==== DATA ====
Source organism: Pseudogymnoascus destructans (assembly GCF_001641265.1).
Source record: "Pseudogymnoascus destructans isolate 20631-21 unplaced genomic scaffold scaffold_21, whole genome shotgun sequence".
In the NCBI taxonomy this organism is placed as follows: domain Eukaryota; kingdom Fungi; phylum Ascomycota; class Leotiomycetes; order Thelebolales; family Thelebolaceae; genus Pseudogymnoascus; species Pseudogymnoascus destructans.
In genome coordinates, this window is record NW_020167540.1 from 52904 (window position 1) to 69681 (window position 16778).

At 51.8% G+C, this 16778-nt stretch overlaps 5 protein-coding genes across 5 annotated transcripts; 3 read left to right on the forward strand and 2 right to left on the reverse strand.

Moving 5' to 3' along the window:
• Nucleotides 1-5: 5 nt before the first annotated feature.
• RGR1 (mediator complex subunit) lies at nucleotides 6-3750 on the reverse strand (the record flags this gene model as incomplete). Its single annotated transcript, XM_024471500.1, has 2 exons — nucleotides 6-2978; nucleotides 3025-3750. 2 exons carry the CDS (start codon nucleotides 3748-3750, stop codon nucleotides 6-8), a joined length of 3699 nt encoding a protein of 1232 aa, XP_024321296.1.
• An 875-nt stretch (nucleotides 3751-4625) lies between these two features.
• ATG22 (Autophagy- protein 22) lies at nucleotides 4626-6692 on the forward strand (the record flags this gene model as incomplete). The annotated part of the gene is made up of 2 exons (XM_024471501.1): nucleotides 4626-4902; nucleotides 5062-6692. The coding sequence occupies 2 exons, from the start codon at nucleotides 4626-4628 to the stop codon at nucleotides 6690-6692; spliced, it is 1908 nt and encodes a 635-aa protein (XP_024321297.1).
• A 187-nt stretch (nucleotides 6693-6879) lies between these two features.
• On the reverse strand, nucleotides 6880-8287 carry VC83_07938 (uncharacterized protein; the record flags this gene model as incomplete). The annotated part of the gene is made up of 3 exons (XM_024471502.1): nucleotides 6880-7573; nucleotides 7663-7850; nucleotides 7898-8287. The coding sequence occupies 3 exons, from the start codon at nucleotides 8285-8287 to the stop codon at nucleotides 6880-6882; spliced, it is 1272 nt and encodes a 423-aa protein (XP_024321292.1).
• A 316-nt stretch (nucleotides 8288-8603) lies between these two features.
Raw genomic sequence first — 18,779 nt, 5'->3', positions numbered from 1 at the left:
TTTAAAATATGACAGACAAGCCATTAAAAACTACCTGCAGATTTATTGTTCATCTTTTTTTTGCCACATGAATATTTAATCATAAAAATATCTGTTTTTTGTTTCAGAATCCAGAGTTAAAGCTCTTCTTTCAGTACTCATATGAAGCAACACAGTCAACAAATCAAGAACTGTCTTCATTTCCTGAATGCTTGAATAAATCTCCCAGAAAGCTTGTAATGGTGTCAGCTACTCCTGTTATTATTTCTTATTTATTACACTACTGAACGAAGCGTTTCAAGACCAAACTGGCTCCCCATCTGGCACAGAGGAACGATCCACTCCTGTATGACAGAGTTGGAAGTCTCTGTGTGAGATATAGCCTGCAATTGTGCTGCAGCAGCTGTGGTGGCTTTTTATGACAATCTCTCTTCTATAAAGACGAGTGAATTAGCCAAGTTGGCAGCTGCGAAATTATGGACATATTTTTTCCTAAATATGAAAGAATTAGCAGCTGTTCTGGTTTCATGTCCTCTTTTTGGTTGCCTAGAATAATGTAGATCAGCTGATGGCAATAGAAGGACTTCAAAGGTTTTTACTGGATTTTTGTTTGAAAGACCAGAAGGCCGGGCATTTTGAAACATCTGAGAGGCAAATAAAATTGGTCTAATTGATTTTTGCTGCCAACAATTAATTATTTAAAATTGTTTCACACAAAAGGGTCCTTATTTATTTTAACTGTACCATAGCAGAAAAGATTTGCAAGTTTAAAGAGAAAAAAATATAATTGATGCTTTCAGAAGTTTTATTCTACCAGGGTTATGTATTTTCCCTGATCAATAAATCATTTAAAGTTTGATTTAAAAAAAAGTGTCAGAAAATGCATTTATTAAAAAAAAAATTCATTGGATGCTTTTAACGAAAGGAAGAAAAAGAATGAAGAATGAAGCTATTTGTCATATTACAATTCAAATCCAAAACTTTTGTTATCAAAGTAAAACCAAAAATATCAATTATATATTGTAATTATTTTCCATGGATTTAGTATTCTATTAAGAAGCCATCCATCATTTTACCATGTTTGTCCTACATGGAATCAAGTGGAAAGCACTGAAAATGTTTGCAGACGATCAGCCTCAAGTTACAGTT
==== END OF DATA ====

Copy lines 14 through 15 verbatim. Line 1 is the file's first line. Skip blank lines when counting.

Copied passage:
Raw genomic sequence first — 18,779 nt, 5'->3', positions numbered from 1 at the left:
TTTAAAATATGACAGACAAGCCATTAAAAACTACCTGCAGATTTATTGTTCATCTTTTTTTTGCCACATGAATATTTAATCATAAAAATATCTGTTTTTTGTTTCAGAATCCAGAGTTAAAGCTCTTCTTTCAGTACTCATATGAAGCAACACAGTCAACAAATCAAGAACTGTCTTCATTTCCTGAATGCTTGAATAAATCTCCCAGAAAGCTTGTAATGGTGTCAGCTACTCCTGTTATTATTTCTTATTTATTACACTACTGAACGAAGCGTTTCAAGACCAAACTGGCTCCCCATCTGGCACAGAGGAACGATCCACTCCTGTATGACAGAGTTGGAAGTCTCTGTGTGAGATATAGCCTGCAATTGTGCTGCAGCAGCTGTGGTGGCTTTTTATGACAATCTCTCTTCTATAAAGACGAGTGAATTAGCCAAGTTGGCAGCTGCGAAATTATGGACATATTTTTTCCTAAATATGAAAGAATTAGCAGCTGTTCTGGTTTCATGTCCTCTTTTTGGTTGCCTAGAATAATGTAGATCAGCTGATGGCAATAGAAGGACTTCAAAGGTTTTTACTGGATTTTTGTTTGAAAGACCAGAAGGCCGGGCATTTTGAAACATCTGAGAGGCAAATAAAATTGGTCTAATTGATTTTTGCTGCCAACAATTAATTATTTAAAATTGTTTCACACAAAAGGGTCCTTATTTATTTTAACTGTACCATAGCAGAAAAGATTTGCAAGTTTAAAGAGAAAAAAATATAATTGATGCTTTCAGAAGTTTTATTCTACCAGGGTTATGTATTTTCCCTGATCAATAAATCATTTAAAGTTTGATTTAAAAAAAAGTGTCAGAAAATGCATTTATTAAAAAAAAAATTCATTGGATGCTTTTAACGAAAGGAAGAAAAAGAATGAAGAATGAAGCTATTTGTCATATTACAATTCAAATCCAAAACTTTTGTTATCAAAGTAAAACCAAAAATATCAATTATATATTGTAATTATTTTCCATGGATTTAGTATTCTATTAAGAAGCCATCCATCATTTTACCATGTTTGTCCTACATGGAATCAAGTGGAAAGCACTGAAAATGTTTGCAGACGATCAGCCTCAAGTTACAGTT